Vue du Jardin du Lautaret
Vue du Jardin du Lautaret
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Surrounded by the magnificent glaciers of Alps and the Ecrins National Park, this garden houses over 2,000 plant species and is open to the public all summer long.
The Jardin du Lautaret, part of the Joseph Fourier Alpine Station, opened its doors at the beginning of last June. The garden is found in the Col du Lautaret (Lautaret pass) at a height of 2,100 meters, across from the glaciers of Mount Meije, part of the Ecrins Alpine range. Its rich collections of alpine and mountain plant life make it a major resource for researchers as well as of one of the most beautiful gardens in Europe. 

You, too, can take advantage of the garden, whose two hectares are open to the public until September 2, 2018. You'll see plants from nearly all the world's mountain enviroments: the Alps, the Pyrenees, the Caucasus, the Balkans, the Sierra Nevadas, the Andes, the Himalayas, the Atlas, as well as the mountains of Japan and Siberia. The collections include medical plants, like arnica, and rare specimens, such as the alpine chardon bleu or blue star, the famous himilayan blue poppy.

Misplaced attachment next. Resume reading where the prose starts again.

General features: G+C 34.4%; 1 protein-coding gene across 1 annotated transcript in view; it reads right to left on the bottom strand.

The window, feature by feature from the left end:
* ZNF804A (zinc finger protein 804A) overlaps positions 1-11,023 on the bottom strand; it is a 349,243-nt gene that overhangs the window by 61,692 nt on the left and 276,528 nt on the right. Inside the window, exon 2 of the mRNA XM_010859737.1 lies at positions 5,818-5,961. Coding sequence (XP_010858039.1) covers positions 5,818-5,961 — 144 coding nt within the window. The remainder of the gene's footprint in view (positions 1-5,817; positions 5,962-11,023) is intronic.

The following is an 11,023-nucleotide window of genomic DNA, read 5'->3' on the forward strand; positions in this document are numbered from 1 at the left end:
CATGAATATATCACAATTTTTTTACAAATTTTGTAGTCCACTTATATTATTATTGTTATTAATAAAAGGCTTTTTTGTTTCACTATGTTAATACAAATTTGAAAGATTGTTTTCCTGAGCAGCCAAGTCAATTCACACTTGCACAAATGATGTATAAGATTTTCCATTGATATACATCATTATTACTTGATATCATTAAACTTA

Emission "Jardins d'ici et d'ailleurs" diffusée sur Arte en mars 2018.

This beautiful garden is also a research center

Created nearly a century ago by Professor Jean-Paul Lachmann of the Université de Grenoble, the Jardin du Lautaret is one of Europe's oldest gardens. The facility provides resources for advanced study of mountain ecosystems and their response to global changed. The garden's location allows for a large degree of natural biodiversity, with more than 1,500 native plant species in the 20 km surrounding the garden. Covered with wildflowers, the natural meadows which enclose the facility are, themselves, a naturally occuring garden. 

The garden also houses a research laboratory as well as showrooms and classrooms, all part of the Galérie de l'Alpe, which opened in 2016. The Galérie is an important space for public science education and lifelong learning. This summer, the Galérie is housing the exhibition Dominique Villars, from the collections of the Grenoble Science Museum. Villars was an 18th century botanist, moutaineer, and medical doctor, author of an early catalog of alpine flora. 

Publié le June 15, 2018
Mis à jour le June 26, 2018

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